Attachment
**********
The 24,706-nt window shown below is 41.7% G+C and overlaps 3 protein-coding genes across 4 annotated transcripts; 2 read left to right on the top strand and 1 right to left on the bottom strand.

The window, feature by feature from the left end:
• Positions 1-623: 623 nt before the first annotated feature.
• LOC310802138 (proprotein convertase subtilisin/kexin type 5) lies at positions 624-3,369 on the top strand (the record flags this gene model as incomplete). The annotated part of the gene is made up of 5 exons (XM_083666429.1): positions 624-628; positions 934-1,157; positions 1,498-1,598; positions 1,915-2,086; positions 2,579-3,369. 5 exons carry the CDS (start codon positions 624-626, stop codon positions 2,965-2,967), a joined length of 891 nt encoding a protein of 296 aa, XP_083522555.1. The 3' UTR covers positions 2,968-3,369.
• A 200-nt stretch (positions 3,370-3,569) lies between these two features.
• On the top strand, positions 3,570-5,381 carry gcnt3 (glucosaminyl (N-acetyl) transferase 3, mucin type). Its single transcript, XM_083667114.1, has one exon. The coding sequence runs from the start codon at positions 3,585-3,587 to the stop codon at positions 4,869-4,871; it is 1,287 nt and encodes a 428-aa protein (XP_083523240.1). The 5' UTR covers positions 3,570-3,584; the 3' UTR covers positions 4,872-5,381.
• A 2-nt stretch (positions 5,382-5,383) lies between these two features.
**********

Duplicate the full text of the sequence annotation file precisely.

The 24,706-nt window shown below is 41.7% G+C and overlaps 3 protein-coding genes across 4 annotated transcripts; 2 read left to right on the top strand and 1 right to left on the bottom strand.

The window, feature by feature from the left end:
• Positions 1-623: 623 nt before the first annotated feature.
• LOC310802138 (proprotein convertase subtilisin/kexin type 5) lies at positions 624-3,369 on the top strand (the record flags this gene model as incomplete). The annotated part of the gene is made up of 5 exons (XM_083666429.1): positions 624-628; positions 934-1,157; positions 1,498-1,598; positions 1,915-2,086; positions 2,579-3,369. 5 exons carry the CDS (start codon positions 624-626, stop codon positions 2,965-2,967), a joined length of 891 nt encoding a protein of 296 aa, XP_083522555.1. The 3' UTR covers positions 2,968-3,369.
• A 200-nt stretch (positions 3,370-3,569) lies between these two features.
• On the top strand, positions 3,570-5,381 carry gcnt3 (glucosaminyl (N-acetyl) transferase 3, mucin type). Its single transcript, XM_083667114.1, has one exon. The coding sequence runs from the start codon at positions 3,585-3,587 to the stop codon at positions 4,869-4,871; it is 1,287 nt and encodes a 428-aa protein (XP_083523240.1). The 5' UTR covers positions 3,570-3,584; the 3' UTR covers positions 4,872-5,381.
• A 2-nt stretch (positions 5,382-5,383) lies between these two features.